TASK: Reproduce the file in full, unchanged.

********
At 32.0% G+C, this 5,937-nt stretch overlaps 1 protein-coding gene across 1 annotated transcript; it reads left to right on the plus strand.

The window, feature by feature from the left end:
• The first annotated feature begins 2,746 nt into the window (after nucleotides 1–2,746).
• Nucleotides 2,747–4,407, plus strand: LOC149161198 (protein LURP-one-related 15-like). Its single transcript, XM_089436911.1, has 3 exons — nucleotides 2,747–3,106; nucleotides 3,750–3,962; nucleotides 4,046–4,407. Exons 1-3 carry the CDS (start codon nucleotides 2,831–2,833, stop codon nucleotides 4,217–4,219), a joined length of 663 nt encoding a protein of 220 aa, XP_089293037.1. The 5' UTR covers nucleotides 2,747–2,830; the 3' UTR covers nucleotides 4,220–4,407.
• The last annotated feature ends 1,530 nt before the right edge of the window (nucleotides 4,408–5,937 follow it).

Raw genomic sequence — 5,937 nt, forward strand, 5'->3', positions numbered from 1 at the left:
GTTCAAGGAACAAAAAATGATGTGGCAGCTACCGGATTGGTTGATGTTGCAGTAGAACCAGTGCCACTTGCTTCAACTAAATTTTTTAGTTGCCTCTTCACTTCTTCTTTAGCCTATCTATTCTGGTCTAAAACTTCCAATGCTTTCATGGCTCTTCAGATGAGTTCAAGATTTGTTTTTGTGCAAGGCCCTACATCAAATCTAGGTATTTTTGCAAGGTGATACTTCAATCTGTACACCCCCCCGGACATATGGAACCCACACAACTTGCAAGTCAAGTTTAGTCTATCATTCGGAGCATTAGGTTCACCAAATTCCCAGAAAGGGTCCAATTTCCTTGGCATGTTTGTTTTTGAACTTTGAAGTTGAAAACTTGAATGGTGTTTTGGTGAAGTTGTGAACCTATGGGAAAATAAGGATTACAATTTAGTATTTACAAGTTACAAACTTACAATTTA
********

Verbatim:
At 32.0% G+C, this 5,937-nt stretch overlaps 1 protein-coding gene across 1 annotated transcript; it reads left to right on the plus strand.

The window, feature by feature from the left end:
• The first annotated feature begins 2,746 nt into the window (after nucleotides 1–2,746).
• Nucleotides 2,747–4,407, plus strand: LOC149161198 (protein LURP-one-related 15-like). Its single transcript, XM_089436911.1, has 3 exons — nucleotides 2,747–3,106; nucleotides 3,750–3,962; nucleotides 4,046–4,407. Exons 1-3 carry the CDS (start codon nucleotides 2,831–2,833, stop codon nucleotides 4,217–4,219), a joined length of 663 nt encoding a protein of 220 aa, XP_089293037.1. The 5' UTR covers nucleotides 2,747–2,830; the 3' UTR covers nucleotides 4,220–4,407.
• The last annotated feature ends 1,530 nt before the right edge of the window (nucleotides 4,408–5,937 follow it).

Raw genomic sequence — 5,937 nt, forward strand, 5'->3', positions numbered from 1 at the left:
GTTCAAGGAACAAAAAATGATGTGGCAGCTACCGGATTGGTTGATGTTGCAGTAGAACCAGTGCCACTTGCTTCAACTAAATTTTTTAGTTGCCTCTTCACTTCTTCTTTAGCCTATCTATTCTGGTCTAAAACTTCCAATGCTTTCATGGCTCTTCAGATGAGTTCAAGATTTGTTTTTGTGCAAGGCCCTACATCAAATCTAGGTATTTTTGCAAGGTGATACTTCAATCTGTACACCCCCCCGGACATATGGAACCCACACAACTTGCAAGTCAAGTTTAGTCTATCATTCGGAGCATTAGGTTCACCAAATTCCCAGAAAGGGTCCAATTTCCTTGGCATGTTTGTTTTTGAACTTTGAAGTTGAAAACTTGAATGGTGTTTTGGTGAAGTTGTGAACCTATGGGAAAATAAGGATTACAATTTAGTATTTACAAGTTACAAACTTACAATTTA